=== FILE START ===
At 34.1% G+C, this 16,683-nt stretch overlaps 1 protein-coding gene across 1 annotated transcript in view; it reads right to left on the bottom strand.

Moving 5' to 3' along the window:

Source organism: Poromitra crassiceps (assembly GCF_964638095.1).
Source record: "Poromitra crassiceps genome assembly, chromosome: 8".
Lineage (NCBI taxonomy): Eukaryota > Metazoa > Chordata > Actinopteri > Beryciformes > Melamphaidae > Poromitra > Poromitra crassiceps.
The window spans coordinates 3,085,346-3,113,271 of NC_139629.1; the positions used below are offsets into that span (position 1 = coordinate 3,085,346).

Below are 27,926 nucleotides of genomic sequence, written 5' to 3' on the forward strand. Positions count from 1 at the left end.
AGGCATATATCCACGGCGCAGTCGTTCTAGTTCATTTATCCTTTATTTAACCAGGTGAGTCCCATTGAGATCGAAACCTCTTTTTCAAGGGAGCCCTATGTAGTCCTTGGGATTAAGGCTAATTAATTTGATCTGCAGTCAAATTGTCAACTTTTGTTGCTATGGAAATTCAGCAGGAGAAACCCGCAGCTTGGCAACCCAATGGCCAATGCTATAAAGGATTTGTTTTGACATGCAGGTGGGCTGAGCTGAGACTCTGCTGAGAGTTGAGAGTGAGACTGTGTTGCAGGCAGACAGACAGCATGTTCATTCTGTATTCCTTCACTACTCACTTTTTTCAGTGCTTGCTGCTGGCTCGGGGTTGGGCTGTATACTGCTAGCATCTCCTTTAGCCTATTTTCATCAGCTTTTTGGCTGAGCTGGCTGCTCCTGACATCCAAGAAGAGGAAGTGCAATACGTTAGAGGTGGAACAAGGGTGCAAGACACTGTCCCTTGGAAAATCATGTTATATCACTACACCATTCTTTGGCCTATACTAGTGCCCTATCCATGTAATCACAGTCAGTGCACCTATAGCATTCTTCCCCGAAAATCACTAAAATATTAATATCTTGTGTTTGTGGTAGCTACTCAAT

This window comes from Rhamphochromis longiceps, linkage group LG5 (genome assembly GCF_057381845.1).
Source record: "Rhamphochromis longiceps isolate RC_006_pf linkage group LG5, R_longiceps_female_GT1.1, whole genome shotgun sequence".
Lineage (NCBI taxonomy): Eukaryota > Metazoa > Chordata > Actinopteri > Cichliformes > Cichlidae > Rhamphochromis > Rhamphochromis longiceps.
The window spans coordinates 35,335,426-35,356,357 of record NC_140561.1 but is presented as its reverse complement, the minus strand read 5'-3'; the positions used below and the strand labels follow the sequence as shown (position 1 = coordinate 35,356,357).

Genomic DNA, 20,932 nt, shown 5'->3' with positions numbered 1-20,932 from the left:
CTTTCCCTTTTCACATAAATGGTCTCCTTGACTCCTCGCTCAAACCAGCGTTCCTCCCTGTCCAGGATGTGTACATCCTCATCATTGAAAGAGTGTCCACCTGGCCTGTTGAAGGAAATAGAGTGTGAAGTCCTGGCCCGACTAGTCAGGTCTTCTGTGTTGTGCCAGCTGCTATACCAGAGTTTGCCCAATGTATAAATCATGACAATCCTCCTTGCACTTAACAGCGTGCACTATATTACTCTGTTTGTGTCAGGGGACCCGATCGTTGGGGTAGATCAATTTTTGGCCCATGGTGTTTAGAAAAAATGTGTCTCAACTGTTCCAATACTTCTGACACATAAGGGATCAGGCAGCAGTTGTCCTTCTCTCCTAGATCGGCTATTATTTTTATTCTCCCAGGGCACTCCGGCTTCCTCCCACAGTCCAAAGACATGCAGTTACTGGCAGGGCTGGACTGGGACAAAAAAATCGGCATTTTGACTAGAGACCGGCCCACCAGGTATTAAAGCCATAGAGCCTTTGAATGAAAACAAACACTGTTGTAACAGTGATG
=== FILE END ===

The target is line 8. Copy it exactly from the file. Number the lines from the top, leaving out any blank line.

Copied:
AGGCATATATCCACGGCGCAGTCGTTCTAGTTCATTTATCCTTTATTTAACCAGGTGAGTCCCATTGAGATCGAAACCTCTTTTTCAAGGGAGCCCTATGTAGTCCTTGGGATTAAGGCTAATTAATTTGATCTGCAGTCAAATTGTCAACTTTTGTTGCTATGGAAATTCAGCAGGAGAAACCCGCAGCTTGGCAACCCAATGGCCAATGCTATAAAGGATTTGTTTTGACATGCAGGTGGGCTGAGCTGAGACTCTGCTGAGAGTTGAGAGTGAGACTGTGTTGCAGGCAGACAGACAGCATGTTCATTCTGTATTCCTTCACTACTCACTTTTTTCAGTGCTTGCTGCTGGCTCGGGGTTGGGCTGTATACTGCTAGCATCTCCTTTAGCCTATTTTCATCAGCTTTTTGGCTGAGCTGGCTGCTCCTGACATCCAAGAAGAGGAAGTGCAATACGTTAGAGGTGGAACAAGGGTGCAAGACACTGTCCCTTGGAAAATCATGTTATATCACTACACCATTCTTTGGCCTATACTAGTGCCCTATCCATGTAATCACAGTCAGTGCACCTATAGCATTCTTCCCCGAAAATCACTAAAATATTAATATCTTGTGTTTGTGGTAGCTACTCAAT